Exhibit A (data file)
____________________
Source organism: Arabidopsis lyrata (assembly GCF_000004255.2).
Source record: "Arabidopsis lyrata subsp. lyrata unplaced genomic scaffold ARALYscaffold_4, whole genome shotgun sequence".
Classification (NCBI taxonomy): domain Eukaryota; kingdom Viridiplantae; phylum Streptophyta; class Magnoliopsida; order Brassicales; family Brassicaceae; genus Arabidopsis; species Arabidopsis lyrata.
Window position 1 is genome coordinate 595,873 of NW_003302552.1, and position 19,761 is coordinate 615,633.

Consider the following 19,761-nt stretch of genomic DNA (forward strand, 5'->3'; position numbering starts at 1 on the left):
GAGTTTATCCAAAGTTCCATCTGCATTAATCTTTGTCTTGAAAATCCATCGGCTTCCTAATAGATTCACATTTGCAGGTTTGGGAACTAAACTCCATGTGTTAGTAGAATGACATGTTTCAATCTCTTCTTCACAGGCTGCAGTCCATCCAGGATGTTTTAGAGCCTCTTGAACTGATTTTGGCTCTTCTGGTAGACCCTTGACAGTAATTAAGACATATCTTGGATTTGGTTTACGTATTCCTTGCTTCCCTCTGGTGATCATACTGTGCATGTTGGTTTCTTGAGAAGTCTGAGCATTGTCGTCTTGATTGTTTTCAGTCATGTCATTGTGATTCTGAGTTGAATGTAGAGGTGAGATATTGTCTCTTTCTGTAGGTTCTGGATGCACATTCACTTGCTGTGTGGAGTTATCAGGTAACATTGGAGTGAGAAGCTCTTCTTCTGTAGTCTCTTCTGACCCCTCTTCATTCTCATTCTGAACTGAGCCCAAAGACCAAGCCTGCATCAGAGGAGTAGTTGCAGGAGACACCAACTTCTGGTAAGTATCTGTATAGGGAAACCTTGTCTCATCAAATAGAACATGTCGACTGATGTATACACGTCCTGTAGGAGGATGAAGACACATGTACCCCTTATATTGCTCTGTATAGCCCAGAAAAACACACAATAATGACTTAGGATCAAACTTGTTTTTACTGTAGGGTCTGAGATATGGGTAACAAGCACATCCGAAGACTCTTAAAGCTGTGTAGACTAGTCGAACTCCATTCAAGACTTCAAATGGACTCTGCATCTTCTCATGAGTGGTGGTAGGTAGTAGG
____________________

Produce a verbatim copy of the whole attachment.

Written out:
Source organism: Arabidopsis lyrata (assembly GCF_000004255.2).
Source record: "Arabidopsis lyrata subsp. lyrata unplaced genomic scaffold ARALYscaffold_4, whole genome shotgun sequence".
Classification (NCBI taxonomy): domain Eukaryota; kingdom Viridiplantae; phylum Streptophyta; class Magnoliopsida; order Brassicales; family Brassicaceae; genus Arabidopsis; species Arabidopsis lyrata.
Window position 1 is genome coordinate 595,873 of NW_003302552.1, and position 19,761 is coordinate 615,633.

Consider the following 19,761-nt stretch of genomic DNA (forward strand, 5'->3'; position numbering starts at 1 on the left):
GAGTTTATCCAAAGTTCCATCTGCATTAATCTTTGTCTTGAAAATCCATCGGCTTCCTAATAGATTCACATTTGCAGGTTTGGGAACTAAACTCCATGTGTTAGTAGAATGACATGTTTCAATCTCTTCTTCACAGGCTGCAGTCCATCCAGGATGTTTTAGAGCCTCTTGAACTGATTTTGGCTCTTCTGGTAGACCCTTGACAGTAATTAAGACATATCTTGGATTTGGTTTACGTATTCCTTGCTTCCCTCTGGTGATCATACTGTGCATGTTGGTTTCTTGAGAAGTCTGAGCATTGTCGTCTTGATTGTTTTCAGTCATGTCATTGTGATTCTGAGTTGAATGTAGAGGTGAGATATTGTCTCTTTCTGTAGGTTCTGGATGCACATTCACTTGCTGTGTGGAGTTATCAGGTAACATTGGAGTGAGAAGCTCTTCTTCTGTAGTCTCTTCTGACCCCTCTTCATTCTCATTCTGAACTGAGCCCAAAGACCAAGCCTGCATCAGAGGAGTAGTTGCAGGAGACACCAACTTCTGGTAAGTATCTGTATAGGGAAACCTTGTCTCATCAAATAGAACATGTCGACTGATGTATACACGTCCTGTAGGAGGATGAAGACACATGTACCCCTTATATTGCTCTGTATAGCCCAGAAAAACACACAATAATGACTTAGGATCAAACTTGTTTTTACTGTAGGGTCTGAGATATGGGTAACAAGCACATCCGAAGACTCTTAAAGCTGTGTAGACTAGTCGAACTCCATTCAAGACTTCAAATGGACTCTGCATCTTCTCATGAGTGGTGGTAGGTAGTAGG